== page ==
More troika praise – and some concern
Analysis: the return of recession remains a concern of the international inspectors
“Next is the question of a special credit line to be held in reserve in case of a post-bailout emergency. An application for such insurance now appears a near-certainty, with Minister for Finance Michael Noonan talking about a 12-month scheme.” Photograph: Eric Luke
The Government’s execution of the bailout continues to win plaudits from the troika. Although acutely-sensitive questions over the 2014 budget and a financial safety net must still be settled, the international inspectors are confident that Ireland is on track to exit the programme in December.
“We are certainly nearing the end of this arrangement,” said an EU official who was previously with the IMF. “I think we still have a remarkable degree of commitment and implementation . . . In the past 15 years I have never seen anything like this in real life.”
So far, so solid. But that is not to say the Government has shaken off the fiscal crux. Far from it. Of concern in troika circles is the return of recession. While this could undermine the Coalition’s capacity to beat its deficit target next year, Ministers are still pushing to reduce the €3.1 billion package of cutbacks and tax measures foreseen for budget 2014 .
If all of this points to friction in the autumn, the sense is reinforced by the troika’s disquiet at the first-quarter contraction in economic output.
“The Q1 was a little bit confusing, I have to say. We need to really digest what is really going on in the sense of we see lots to positive things,” the EU official said.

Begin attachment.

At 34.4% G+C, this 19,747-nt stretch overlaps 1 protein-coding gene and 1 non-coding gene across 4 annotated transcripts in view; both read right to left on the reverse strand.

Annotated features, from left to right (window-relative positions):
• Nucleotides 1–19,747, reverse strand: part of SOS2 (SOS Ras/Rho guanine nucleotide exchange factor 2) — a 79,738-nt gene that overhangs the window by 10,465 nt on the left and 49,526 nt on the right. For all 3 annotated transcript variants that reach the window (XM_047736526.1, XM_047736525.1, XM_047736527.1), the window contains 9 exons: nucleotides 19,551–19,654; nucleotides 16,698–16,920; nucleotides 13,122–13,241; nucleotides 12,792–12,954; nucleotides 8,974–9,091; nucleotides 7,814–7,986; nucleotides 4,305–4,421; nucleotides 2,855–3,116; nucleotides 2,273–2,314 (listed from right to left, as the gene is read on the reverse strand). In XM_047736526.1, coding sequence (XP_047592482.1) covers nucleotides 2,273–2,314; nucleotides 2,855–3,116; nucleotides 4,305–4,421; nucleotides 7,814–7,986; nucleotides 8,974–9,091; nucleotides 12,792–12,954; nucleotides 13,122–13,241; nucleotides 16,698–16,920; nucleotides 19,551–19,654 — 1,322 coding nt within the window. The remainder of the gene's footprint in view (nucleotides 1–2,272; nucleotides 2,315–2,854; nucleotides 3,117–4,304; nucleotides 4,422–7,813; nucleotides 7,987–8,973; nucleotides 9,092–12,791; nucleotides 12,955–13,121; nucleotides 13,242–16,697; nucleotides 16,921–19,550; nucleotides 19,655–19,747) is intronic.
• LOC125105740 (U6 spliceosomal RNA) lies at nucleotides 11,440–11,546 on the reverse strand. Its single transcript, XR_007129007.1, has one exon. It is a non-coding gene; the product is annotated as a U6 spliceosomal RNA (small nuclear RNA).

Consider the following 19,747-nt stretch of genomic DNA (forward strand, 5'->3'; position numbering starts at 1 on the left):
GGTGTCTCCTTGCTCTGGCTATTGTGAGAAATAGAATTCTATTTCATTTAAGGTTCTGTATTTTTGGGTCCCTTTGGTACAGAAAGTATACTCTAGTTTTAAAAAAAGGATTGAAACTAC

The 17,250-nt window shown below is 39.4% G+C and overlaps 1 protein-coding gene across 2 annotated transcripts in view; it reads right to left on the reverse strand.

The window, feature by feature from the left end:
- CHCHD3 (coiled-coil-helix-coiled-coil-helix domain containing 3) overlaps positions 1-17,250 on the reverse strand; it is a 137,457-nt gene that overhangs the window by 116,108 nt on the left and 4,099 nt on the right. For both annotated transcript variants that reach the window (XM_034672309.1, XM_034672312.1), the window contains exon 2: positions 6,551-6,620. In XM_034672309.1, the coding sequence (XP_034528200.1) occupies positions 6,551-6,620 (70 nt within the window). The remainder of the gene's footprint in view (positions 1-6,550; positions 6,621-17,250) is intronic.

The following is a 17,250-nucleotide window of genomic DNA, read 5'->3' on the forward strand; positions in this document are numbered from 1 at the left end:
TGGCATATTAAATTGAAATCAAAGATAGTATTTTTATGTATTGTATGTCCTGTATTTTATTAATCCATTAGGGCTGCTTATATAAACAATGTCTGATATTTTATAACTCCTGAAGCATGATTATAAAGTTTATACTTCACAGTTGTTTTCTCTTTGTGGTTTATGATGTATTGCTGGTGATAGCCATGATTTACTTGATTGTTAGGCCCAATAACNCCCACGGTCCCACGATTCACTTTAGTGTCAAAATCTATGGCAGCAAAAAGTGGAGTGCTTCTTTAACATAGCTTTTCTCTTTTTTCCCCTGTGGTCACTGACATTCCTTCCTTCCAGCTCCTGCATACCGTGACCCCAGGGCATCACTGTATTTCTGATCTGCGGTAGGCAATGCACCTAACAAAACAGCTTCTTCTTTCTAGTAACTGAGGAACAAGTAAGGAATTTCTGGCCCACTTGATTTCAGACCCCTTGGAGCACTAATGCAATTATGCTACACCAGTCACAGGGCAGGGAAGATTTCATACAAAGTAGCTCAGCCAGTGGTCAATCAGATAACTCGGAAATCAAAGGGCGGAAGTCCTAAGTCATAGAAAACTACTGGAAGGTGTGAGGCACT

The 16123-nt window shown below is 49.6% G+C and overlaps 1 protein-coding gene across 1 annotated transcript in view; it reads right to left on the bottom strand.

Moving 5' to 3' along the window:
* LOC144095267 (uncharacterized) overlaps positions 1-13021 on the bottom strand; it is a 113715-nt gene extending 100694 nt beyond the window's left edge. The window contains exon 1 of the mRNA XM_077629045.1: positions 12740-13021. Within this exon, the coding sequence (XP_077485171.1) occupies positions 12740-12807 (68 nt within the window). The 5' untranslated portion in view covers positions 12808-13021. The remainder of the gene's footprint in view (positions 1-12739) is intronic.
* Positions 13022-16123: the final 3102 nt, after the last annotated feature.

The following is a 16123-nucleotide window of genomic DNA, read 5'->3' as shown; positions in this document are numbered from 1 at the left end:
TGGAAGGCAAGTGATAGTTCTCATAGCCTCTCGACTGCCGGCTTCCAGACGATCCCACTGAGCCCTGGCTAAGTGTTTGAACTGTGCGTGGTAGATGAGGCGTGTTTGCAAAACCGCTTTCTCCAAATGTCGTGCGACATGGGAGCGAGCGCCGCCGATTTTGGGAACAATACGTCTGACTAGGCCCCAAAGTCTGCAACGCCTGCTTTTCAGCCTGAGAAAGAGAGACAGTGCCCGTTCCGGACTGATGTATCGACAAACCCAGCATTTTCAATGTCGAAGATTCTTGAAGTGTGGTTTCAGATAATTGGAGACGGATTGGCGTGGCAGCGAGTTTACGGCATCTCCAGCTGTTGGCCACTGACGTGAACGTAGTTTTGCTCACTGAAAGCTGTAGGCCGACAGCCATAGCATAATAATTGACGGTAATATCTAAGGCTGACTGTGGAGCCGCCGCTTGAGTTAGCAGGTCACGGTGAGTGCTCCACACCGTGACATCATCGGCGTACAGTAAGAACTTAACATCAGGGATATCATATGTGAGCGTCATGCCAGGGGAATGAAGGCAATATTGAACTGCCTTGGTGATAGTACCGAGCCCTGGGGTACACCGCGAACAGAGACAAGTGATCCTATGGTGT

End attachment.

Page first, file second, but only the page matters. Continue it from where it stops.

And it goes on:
“But of course the headline GDP number was not something that would be reassuring. So we need to see whether we can expect a major revision of that.”
That’s part of the story. Next is the question of a special credit line to be held in reserve in case of a post-bailout emergency. An application for such insurance now appears a near-certainty, with Minister for Finance Michael Noonan talking about a 12-month scheme. At issue are four questions: the source of such aid; the size of the credit line; its price; and the strings attached.
The expectation is that Dublin will seek precautionary credit from both the IMF and the ESM bailout fund. The size of the loan line in play is not yet known. However, a European Central Bank bond-buying plan is less likely because the outright monetary transactions scheme is contentious and the ECB would rather not deploy it.
On price, Dublin is expected to push for an interest rate below the 3.8 per cent on Irish 10-year debt of recent times.
As for conditions, the Government does not want anything beyond its legal obligations under European treaties.
This might well prove acceptable to EU officials. Whether it washes with Berlin and its allies is another matter.